Captain, Leader, Legend. It needs only those three words for people to instantly think of John Terry; the heart and soul of the Chelsea back-line for well over a decade.
Ricardo Carvalho, Alex, David Luiz, and William Gallas are all names that Terry has partnered with at centre-back, but also outdated. Still to this day he remains an integral part of the Chelsea line-up, starting alongside Gary Cahill last season to great effect with Chelsea conceding the least Premier League goals in the 2013-14 season.
Terry on his last legs?
However, while Terry has remained at his boyhood team, he has witnessed the departures of Lampard and Cole, now the return of Drogba whom looks only a shadow of his former self. 36, 33 and 36 respectively, all legends like Terry in their own right, but also all on the wrong side of their career peaks; is this a warning sign to Terry and Chelsea supporters alike?
Terry has yet the type of decline in careers that Cole, Lampard and Drogba have had, but the signs are showing. Year on year his pace has slowly started to drop, subtly, but this is mainly due to his strong positional awareness and tactical discipline, combined with the recovery pace that both Azpilicueta and Cahill possess. However, there will be a certain point where Terry’s ageing legs will start to prove a problem for him in defence, albeit endurance or strength wise.
Terry to go the same way as Ferdinand?
Let us look at the fall of Rio Ferdinand who was at the forefront of the Manchester United's Premier League winning side of 2012-13 where he enjoyed the accolade of being one of the finest centre-backs in the league that year, rising above the critics whom said he was past it.
Discipline, tactical nous and experience were all reasons given for his success that season. However, come to 2013-14 season and he was another player, making just 14 Premier League appearances, only half of what he had accomplished the season before; poor form plagued throughout the season, with the rest of the defensive unit suffering from a lack of form as well.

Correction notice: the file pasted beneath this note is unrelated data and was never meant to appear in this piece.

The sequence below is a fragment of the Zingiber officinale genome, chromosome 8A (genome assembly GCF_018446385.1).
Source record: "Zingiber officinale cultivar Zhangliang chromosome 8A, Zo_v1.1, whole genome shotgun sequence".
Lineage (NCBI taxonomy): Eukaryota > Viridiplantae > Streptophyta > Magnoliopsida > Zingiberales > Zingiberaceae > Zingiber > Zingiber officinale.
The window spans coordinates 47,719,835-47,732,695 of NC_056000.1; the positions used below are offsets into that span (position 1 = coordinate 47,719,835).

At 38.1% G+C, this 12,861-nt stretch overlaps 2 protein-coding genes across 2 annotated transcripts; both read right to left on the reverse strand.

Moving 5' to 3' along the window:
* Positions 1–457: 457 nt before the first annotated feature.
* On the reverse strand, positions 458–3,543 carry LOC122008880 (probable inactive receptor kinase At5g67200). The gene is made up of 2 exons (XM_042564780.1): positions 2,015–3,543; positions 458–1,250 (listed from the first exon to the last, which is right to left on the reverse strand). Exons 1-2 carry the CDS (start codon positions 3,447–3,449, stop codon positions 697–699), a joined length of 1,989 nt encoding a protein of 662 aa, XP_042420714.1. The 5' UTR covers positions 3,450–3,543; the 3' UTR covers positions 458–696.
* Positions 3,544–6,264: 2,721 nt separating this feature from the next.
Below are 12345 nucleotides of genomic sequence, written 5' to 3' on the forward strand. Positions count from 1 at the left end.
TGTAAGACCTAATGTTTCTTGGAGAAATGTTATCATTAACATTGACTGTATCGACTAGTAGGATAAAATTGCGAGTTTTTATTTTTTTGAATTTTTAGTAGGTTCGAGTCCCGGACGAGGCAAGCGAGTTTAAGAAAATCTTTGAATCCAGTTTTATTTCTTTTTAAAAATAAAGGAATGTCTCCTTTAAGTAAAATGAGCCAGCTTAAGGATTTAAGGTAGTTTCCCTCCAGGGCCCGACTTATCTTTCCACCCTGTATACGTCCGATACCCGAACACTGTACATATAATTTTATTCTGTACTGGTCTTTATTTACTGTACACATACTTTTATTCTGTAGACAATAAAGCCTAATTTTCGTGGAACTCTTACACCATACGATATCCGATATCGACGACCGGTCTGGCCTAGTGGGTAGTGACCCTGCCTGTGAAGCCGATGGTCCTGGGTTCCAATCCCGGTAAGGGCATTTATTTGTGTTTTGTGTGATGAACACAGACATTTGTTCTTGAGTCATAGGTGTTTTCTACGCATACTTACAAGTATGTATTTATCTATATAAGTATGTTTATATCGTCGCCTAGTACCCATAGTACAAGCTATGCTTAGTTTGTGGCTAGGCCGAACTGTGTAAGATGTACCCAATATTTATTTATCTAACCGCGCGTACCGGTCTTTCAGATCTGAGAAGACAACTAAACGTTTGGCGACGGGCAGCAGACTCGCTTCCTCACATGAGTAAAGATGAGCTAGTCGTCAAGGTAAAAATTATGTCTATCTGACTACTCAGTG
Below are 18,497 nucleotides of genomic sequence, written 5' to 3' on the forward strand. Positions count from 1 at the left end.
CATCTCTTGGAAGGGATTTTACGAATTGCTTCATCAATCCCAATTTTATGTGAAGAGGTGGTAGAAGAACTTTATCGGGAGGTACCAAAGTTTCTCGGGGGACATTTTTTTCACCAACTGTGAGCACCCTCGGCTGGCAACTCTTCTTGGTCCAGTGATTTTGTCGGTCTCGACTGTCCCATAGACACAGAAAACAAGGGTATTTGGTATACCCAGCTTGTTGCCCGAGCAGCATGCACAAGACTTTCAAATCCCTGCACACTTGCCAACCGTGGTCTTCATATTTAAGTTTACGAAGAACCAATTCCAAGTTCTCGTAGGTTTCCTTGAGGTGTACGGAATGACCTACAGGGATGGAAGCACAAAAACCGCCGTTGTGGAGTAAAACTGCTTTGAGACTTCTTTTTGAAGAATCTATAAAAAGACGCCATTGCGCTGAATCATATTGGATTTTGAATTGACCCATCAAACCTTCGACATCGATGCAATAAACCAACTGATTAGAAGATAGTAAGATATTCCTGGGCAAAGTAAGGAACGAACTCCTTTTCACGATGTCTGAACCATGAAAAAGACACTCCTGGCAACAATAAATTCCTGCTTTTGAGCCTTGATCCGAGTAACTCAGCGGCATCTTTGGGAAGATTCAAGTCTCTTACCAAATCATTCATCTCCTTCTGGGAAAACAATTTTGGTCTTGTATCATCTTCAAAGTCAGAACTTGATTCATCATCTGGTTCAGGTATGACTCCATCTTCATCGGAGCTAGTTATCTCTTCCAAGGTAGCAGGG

This lack of solidity from what used to be one of the most solid defences in the league was there for all to see; Ferdinand had lost his cover of what used to be Vidic and Evra, who were both world-class players at the peak of their career, they had formerly had great recovery pace to cover Ferdinand’s ageing legs, but they too were ageing at the same time. This led to runners in behind ravaging the United defence for the whole of that season, leading to the club's extremely poor finish of seventh.
Terry coming to the end
Now this relates to Terry, due to the striking similarities that the two club legends share for their respective teams, both are defenders whose main strengths lay in their reading of the game, but also whom at the peak of their careers had enough recovery pace to prevent teams simply launching balls over the defence.
They even played alongside each other for a few years at the heart of the English defence, but never quite clicked together. Why? Because they were simply too alike, almost carbon copies of the Gerrard-Lampard conundrum. Terry and Ferdinand were both world-class players, but together leaked too many goals when partnered together.
Ferdinand is a warning sign of what could happen to Terry in the future. While in his current form it doesn’t look likely to happen soon, but with every season that progresses Terry will be a step closer to following in Ferdinand’s footsteps
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